As we travelled north on Pine Island Sound, Capt. Brian pointed out a baby dolphin swimming to our right.  Not only does Capt. Brian hold a US Coast Guard Master license but he is a Master Naturalist in coastal systems as well.  As we motored along he not only pointed out the local wildlife,trees, & plants but shared with us what landmarks we were seeing on the coastline. He pointed out the famous political cartoonist J.N. "Ding" Darling's fish house turned residence although no longer occupied & also where then President Teddy Roosevelt used to anchor his boat in the early 1900's.  We passed the beach where Hurricane Charlie made landfall on August 13, 2004.  That was a sober moment for all of us remembering how that storm had devastated our area.  The combination of salt air & the waves smacking on the bow of the boat must have shaken loose some memory cells for us girls because the reminiscing commenced.  We laughed and teased each other about many an adventure gone wrong.  Thankfully we pulled up to Cayo Costa before anything really embarrassing was shared.  Capt. Brian anchored us right at the beach & helped us disembark.  "Nice office" I quipped to him as he helped me off the boat.  He just smiled the smile of a person that loves what they do for a living.
It was hard to decide which way to go with so many shell & wrack lines.

Millions of shells line the beach

Nice Sea Star.  He's alive so we took a picture & put him/her back in the water to make more little sea stars.

Cayo Costa State Park is like stepping into a vintage Florida postcard.  Miles of shell-lined beach stretched out before us and the only inhabitants had feathers on - not a bathing suit.  There were dunes with purple & white morning glories creeping up the sides to explore.  The lagoon in the middle of the island was created by a  storm from last year & is surrounded with black & white mangroves, palm trees of all sorts, & millions of tiny fiddler crabs.  The no-see-um's & skeeters chased me from the lagoon and back to the beach where I proceeded to find a quite a few shells that you don't hardly see on an accessible beach any longer.  After a few hours of combing the beach for treasures we got back on board and heading to the other side of the island to eat our picnic lunch.
Dunes are the low ridges of sand on top of the beach that protect it from storm surge. The roots of the beach morning glory & sea oats help to anchor the sand and prevent beach erosion.

It's a totally different environment the farther up into the island you walk (& more bugs too)
You know you are a serious sheller when your back is the most tan part of your body.
My favorite finds from Cayo Costa:

(top) Tellinella listeri

(Röding, 1798)
Speckled tellin

(middle) Eurytellina lineata
(Turton, 1819)
Rose petal tellin

(bottom) Semele purpurascens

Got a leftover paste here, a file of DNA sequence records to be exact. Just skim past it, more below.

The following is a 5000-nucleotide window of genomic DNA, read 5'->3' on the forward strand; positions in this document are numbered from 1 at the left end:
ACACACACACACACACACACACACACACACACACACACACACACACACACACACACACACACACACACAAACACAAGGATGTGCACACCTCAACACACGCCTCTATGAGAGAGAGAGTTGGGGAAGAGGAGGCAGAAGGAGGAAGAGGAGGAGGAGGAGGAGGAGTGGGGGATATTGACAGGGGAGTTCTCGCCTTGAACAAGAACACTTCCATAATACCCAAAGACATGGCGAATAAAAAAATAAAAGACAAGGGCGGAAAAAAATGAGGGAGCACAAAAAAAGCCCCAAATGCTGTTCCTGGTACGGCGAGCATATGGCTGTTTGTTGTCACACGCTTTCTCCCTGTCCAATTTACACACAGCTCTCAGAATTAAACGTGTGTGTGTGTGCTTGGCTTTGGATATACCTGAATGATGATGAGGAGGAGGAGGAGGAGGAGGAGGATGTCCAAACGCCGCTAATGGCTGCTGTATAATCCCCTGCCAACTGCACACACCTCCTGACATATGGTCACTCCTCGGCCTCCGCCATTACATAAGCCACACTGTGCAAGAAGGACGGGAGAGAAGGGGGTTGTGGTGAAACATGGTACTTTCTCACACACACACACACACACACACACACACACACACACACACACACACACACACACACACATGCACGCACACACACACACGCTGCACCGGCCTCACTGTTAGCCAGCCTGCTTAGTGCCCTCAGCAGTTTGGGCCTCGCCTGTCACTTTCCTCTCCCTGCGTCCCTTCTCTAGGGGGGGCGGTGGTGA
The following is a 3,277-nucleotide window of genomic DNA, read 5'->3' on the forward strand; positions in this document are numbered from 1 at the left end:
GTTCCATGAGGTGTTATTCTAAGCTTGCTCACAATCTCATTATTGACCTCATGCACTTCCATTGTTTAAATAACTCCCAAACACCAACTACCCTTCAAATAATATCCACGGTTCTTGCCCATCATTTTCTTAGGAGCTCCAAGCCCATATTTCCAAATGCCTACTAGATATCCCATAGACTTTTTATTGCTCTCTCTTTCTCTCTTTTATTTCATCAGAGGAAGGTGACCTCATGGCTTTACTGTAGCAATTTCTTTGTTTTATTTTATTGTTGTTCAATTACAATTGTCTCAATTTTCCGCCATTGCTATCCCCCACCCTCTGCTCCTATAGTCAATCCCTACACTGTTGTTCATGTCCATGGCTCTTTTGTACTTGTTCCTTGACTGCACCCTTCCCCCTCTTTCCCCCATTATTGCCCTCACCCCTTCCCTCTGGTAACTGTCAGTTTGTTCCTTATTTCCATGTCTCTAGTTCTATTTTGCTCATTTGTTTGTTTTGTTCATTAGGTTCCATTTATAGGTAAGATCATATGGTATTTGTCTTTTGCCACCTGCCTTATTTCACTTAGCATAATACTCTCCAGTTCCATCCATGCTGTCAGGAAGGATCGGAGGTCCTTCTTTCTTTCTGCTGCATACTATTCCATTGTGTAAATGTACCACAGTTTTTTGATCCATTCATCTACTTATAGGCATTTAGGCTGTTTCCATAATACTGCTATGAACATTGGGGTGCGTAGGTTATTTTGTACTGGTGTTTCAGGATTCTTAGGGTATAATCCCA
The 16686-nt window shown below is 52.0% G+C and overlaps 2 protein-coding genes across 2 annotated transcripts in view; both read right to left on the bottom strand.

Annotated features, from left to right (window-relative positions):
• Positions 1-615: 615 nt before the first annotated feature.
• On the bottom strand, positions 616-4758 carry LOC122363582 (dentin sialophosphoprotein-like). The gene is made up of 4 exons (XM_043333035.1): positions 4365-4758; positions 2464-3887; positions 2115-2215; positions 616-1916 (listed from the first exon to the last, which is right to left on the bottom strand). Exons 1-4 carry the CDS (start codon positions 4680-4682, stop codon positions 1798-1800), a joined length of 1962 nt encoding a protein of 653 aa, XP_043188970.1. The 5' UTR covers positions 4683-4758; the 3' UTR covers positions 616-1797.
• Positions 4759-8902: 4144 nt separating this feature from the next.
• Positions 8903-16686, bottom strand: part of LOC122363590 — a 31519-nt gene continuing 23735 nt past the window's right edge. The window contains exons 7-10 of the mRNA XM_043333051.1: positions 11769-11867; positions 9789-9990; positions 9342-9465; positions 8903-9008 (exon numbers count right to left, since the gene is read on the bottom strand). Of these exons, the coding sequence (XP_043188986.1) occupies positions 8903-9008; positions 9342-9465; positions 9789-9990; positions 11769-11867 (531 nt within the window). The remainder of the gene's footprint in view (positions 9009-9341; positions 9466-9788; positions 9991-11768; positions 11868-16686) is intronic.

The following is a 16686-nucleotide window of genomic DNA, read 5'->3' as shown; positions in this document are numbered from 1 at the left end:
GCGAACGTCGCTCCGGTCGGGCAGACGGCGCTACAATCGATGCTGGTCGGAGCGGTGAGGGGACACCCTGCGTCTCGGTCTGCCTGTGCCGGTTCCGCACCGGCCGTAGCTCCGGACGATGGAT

(Gmelin, 1791)
Purplish semele

Capt. Brian's boat is a 1981 Fishawk aka a Florida skiff but if they were going to trick-out a mullet boat this would be it.  The Muspa is large enough to accommodate 6 people comfortably but the boat is small enough to navigate the shallow waters of Pine Island Sound (which can be 1 1/2 feet in some places) & also get up close to tidal creeks, bayous, & keys. Capt. Brian designed his shade canopy & spray dodger for the ultimate comfort in any kind of weather. When the sun was starting to turn us girls slightly lobster-ish the shade canopy was erected and it kept us out of the sun but did not obstruct the views in the least.  Capt. Brian actually camps on his boat and sets his tent up on the bow of his boat under the spray dodger that he had a zip-up door installed to keep the critters out at night.  A new floor was put in the skiff in 1999 by the famous Boca Grande wooden boat builder Francis Knight.  His boat is reminiscent of the kind of boats that ran on Pine Island Sound 100 years ago. 
 Muspa was the last of the Calusa to go to Cuba in the 1700's. (Credit: Capt. Brian Holaway)
Connie enjoying her tasty homegrown tomatoes

Capt. Brian designed the shade canopy for ultimate comfort & visibility.  The spray dodger to the bow keeps you dry & warm in the colder months.  Capt. Brian sets his tent up under it when he camps on his boat.

We finished our tasty lunch that included pickled okra & homegrown tomatoes from Connie's garden.  Our Captain offered us ice cold watermelon & fresh mango.   What a wonderful way to share a lunch on the water with friends - old & new.  So as our tour was winding  down  Capt. Brian had one more treat in store for us.  As a self-professed "closet Anthropologist" he has studied  Botany, Archeology, & Tropical ecology.  He has a passion for the local ancient culture of the Calusa Indians.  The coastal bays & estuaries from Tampa Bay south to the Everglades are dotted with the Calusa's ancient shell mounds which have been dated back to 1500 AD although as a people group the are much older than that.  These shell mounds are all that remain of the Calusa. At one time there were as many as 50,000 Calusa. As the diseases of the Europeans like smallpox were introduced to them & stronger tribes warred against them, their peoples either died out or fled to the everglades where they were absorbed over time  into the Seminole Indian population.  They could have also travelled as far a Cuba.  Capt. Brian took us for a close up look at a shell mound.  We quietly, almost reverently crept past the towering mound of oyster shells, lightning whelks & horse conchs that were once used for food & tools.  Huge gumbo limbo trees lined the top of the shell mound.  The Pine Island Sound has a rich Calusa heritage that not many Floridians are aware of.  Capt. Brian is a member of the founder's circle of  Randall Research Center on Pine Island.  They have an active archological dig going on and are committed to keeping the Calusa history alive.